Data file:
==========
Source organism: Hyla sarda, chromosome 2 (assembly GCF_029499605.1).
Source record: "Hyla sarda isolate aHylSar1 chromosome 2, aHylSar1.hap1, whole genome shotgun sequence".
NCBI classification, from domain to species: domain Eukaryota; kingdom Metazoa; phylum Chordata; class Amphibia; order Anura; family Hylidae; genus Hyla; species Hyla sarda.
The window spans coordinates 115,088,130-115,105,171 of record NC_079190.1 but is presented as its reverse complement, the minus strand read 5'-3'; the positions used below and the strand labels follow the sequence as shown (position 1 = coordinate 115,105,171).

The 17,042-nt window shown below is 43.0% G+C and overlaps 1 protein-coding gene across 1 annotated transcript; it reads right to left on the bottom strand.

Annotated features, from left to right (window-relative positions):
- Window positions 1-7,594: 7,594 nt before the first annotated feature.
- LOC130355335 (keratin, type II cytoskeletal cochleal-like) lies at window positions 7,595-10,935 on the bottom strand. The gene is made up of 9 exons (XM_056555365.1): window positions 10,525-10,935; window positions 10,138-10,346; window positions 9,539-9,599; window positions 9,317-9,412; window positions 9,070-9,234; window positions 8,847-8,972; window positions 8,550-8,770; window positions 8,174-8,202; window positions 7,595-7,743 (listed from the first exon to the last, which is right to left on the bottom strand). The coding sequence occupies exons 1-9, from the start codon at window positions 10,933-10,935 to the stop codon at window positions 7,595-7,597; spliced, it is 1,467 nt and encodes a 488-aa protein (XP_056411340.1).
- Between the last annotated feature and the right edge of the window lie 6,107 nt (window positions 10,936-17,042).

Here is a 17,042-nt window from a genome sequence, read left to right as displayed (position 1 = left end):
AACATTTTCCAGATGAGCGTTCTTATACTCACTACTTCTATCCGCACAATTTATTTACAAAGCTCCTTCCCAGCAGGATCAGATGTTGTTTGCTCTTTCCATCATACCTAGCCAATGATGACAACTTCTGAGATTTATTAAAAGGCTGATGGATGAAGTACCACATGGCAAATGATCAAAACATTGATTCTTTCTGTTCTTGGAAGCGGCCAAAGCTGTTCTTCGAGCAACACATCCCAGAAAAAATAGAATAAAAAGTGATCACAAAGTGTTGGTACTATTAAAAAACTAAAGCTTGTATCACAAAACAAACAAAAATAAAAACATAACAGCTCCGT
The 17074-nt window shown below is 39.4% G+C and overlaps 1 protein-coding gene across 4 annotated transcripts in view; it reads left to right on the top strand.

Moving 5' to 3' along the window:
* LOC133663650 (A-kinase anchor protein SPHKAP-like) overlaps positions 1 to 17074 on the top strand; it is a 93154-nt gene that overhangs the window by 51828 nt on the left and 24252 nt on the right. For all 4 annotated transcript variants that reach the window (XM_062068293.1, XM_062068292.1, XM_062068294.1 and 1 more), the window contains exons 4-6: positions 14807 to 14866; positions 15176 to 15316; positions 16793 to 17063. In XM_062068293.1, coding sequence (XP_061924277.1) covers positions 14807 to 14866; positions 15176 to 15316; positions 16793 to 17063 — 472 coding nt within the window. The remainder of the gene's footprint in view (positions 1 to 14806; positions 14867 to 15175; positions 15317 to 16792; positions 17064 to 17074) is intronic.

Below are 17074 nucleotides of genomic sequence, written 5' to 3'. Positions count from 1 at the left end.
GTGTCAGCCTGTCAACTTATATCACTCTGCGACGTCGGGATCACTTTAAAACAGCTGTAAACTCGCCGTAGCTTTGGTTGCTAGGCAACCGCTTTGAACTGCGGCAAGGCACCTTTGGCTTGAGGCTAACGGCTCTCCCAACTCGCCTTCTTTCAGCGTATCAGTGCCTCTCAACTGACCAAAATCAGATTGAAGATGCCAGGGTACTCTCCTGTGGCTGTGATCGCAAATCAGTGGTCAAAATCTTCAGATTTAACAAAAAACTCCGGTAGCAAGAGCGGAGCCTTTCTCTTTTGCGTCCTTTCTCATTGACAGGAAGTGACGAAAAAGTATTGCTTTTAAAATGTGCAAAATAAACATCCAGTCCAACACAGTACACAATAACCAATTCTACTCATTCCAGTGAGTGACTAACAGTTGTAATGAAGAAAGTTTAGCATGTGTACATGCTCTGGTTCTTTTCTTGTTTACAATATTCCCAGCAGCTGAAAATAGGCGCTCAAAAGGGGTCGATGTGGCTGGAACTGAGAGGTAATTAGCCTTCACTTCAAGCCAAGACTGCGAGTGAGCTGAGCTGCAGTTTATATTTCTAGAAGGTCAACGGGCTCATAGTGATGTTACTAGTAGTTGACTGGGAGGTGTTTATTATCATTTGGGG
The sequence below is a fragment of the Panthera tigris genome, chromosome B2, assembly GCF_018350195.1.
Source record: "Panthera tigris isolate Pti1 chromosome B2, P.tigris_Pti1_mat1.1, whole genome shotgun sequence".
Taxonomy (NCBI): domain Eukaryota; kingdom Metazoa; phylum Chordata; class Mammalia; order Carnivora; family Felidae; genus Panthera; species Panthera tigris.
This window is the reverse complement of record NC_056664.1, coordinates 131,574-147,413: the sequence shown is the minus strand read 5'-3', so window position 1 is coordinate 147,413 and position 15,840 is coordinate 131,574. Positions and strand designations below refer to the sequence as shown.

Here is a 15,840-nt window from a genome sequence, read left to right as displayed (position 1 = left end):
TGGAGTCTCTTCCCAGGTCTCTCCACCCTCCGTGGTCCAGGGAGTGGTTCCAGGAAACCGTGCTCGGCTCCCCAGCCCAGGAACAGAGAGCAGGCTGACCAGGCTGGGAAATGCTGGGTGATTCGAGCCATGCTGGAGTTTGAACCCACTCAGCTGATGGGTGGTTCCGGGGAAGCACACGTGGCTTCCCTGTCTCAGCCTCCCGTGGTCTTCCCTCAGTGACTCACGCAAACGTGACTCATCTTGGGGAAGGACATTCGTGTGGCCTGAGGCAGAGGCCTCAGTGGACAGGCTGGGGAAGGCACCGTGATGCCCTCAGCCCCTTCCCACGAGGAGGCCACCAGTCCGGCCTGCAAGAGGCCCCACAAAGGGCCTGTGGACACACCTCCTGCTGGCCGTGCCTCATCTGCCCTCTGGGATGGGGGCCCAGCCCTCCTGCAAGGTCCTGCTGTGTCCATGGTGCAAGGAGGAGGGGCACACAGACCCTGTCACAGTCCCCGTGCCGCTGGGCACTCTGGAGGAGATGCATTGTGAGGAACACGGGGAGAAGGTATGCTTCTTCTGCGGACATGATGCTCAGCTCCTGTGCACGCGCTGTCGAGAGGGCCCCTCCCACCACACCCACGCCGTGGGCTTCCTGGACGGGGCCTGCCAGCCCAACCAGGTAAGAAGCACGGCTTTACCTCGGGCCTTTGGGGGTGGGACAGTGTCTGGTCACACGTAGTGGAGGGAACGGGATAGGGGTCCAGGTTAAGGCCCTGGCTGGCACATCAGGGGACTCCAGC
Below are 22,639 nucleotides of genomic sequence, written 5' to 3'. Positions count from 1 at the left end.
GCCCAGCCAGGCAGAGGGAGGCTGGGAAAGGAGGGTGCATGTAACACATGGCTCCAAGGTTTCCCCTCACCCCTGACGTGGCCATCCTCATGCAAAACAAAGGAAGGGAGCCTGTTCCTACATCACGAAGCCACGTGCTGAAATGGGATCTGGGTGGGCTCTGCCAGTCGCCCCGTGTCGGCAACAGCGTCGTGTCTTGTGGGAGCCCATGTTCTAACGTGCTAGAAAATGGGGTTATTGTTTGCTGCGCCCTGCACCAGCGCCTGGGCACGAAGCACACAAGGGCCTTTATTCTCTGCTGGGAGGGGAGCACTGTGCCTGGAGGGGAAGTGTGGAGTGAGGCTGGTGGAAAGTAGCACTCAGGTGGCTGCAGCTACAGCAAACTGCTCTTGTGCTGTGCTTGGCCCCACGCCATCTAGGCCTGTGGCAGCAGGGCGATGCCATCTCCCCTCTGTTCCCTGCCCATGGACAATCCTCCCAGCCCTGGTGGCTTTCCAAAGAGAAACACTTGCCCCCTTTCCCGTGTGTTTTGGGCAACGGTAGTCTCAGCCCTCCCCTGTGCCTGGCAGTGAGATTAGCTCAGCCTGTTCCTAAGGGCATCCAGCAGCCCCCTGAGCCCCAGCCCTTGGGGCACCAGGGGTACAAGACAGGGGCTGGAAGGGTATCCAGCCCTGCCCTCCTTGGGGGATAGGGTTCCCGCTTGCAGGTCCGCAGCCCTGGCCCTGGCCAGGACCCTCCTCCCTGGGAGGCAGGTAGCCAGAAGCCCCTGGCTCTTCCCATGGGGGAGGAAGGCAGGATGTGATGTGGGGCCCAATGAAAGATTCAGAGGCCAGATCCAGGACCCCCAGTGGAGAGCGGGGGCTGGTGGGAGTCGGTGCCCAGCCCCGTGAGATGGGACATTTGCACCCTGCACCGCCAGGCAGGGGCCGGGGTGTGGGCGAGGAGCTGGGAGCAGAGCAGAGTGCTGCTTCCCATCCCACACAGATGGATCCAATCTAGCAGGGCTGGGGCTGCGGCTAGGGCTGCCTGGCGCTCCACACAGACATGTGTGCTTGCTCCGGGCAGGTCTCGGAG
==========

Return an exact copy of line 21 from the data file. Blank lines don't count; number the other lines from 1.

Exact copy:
Here is a 15,840-nt window from a genome sequence, read left to right as displayed (position 1 = left end):